An Inventory of the Historical Monuments in the County of Northamptonshire, Volume 1, Archaeological Sites in North-East Northamptonshire. Originally published by Her Majesty's Stationery Office, London, 1975.
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The parish covering 1800 hectares lies to one side of the R. Welland which forms its E. and N. boundaries. Most of the area is a flat limestone tableland between 250 ft. and 300 ft. above OD, which ends precipitously along the river, here flowing at about 100 ft. above OD.
bc(3) Deer park (centred TF 022050; Fig. 47), S.E. of the A43 road, against the Wothorpe-Easton parish boundary on ground sloping N. between 175 ft. and 275 ft. above OD. The underlying rock is Northampton Sand. It covers nearly 17 hectares of woodland known as Wothorpe Groves.
The park was formed in 1229 when Alan Lindon obtained Royal Licence to enclose his wood called La Loude and to make a park. It is mentioned in 1298 and again in the middle of the 14th century (VCH Northants., II (1906), 566). It was called Le Grave or Graves but nothing is known of its subsequent history. The area is shown as an old enclosure on the Enclosure Map of 1820 (NRO).
The park is bounded on all sides, except the S. part of the S.E. side, by a massive bank, up to 10 m. wide and 1 m. high, although on the W. side this has been mutilated by road works. A relatively recent stone wall, either standing or traceable as footings, exists along most of the circuit, and closes the gap where no bank exists on the S.E. side. No original entrances are visible; in a few places the bank has been damaged by later stone quarrying.
c(4) Quarries (TF 004039 and 009037–020044), S.W., S. and E. of the village, covering large areas. They are the remains of workings for the well-known Collyweston Slate, the deposits of which extended N.W. into this parish. (see Collyweston (11))
(5) Cultivation Remains. The common fields of the parish were enclosed by Act of Parliament of 1820 (NRO, maps of 1819 and 1820). Immediately before that date, there were three common fields around the village, although to the N. there were extensive old enclosures within the existing strips. In the S. half of the parish, the land W. of the King's Cliffe road had also been enclosed, but that to the E. was open heathland. Apart from one block of ridge-and-furrow to the W. of the village (SK 996044), which lay in an old enclosure in 1820, the only remains of the common fields take the form of long low sinuous ridges up to 600 m. long and 30 m. wide. These former headlands are still visible on the ground in the former Wood Field (TF 012034), in the former Race Field (TF 020040, 028038 and 018030) and in the former Little Field (TF 005040). (RAF VAP CPE/UK 1891, 4049; 1925, 4117–8; 2109, 3027–33)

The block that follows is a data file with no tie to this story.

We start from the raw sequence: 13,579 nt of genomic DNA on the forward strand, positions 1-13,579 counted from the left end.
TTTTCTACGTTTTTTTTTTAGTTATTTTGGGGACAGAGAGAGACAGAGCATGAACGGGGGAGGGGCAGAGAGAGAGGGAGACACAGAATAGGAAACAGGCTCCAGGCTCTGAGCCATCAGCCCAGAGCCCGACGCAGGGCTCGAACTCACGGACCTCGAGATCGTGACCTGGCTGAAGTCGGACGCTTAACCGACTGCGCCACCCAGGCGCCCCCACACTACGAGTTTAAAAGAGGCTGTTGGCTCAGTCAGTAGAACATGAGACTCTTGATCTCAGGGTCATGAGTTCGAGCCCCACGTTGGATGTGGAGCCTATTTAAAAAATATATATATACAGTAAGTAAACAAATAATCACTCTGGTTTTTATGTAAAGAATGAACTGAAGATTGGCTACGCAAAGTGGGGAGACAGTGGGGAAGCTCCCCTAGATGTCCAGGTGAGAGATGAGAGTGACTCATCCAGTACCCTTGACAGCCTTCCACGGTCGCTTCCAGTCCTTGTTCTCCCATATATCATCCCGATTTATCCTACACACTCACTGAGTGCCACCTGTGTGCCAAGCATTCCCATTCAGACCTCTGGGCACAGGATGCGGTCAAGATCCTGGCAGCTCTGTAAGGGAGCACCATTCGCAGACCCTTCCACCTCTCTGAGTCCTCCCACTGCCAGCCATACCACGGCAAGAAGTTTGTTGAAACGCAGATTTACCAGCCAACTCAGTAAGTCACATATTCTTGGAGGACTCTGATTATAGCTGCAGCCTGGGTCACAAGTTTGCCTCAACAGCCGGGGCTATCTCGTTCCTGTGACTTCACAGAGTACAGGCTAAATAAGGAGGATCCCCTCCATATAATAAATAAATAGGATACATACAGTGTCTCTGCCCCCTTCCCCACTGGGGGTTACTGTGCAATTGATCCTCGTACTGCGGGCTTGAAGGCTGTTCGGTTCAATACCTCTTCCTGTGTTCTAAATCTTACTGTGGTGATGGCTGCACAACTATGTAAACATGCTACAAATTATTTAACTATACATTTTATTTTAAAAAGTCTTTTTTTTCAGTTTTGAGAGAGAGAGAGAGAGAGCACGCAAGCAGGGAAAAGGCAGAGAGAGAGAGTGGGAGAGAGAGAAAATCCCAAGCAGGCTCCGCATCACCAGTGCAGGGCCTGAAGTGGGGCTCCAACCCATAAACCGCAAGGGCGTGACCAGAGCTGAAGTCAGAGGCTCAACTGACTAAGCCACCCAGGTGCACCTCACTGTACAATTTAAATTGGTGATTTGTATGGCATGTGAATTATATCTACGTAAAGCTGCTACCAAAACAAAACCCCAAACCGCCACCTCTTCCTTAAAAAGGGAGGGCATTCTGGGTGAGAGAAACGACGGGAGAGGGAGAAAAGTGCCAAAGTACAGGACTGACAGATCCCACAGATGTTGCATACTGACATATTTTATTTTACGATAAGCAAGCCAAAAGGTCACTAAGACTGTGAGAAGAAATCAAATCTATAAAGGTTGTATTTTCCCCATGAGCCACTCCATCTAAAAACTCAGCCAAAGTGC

Racing was being organized in the area in the early 17th century, but the present course was established in 1717 and continued in use until 1873. The earliest course was an oval one confined within a rectangular area of land which extended across the parish boundary with Wothorpe, but after the en closure of Easton-on-the-Hill in 1820 it extended W. to provide also a straight mile-course.
The remains consist of the later mile-course, now visible as a long narrow strip of land, almost exactly one mile (1.6 km.) long and 40 m.-70 m. wide, bounded for the most part by modern hedges. No trace exists of the oval course although the boundaries of the area are still marked by modern hedges. Near the end of the mile-course, on its N. side and just in Wothorpe parish (TF 03480413), are the remains of the grandstand built in 1766 at the winning-post. (F. Hance, Stamford Theatre and Racecourse, (1970); NRO, Enclosure and Pre-Enclosure Maps of Easton-on-the-Hill, 1819 and 1820)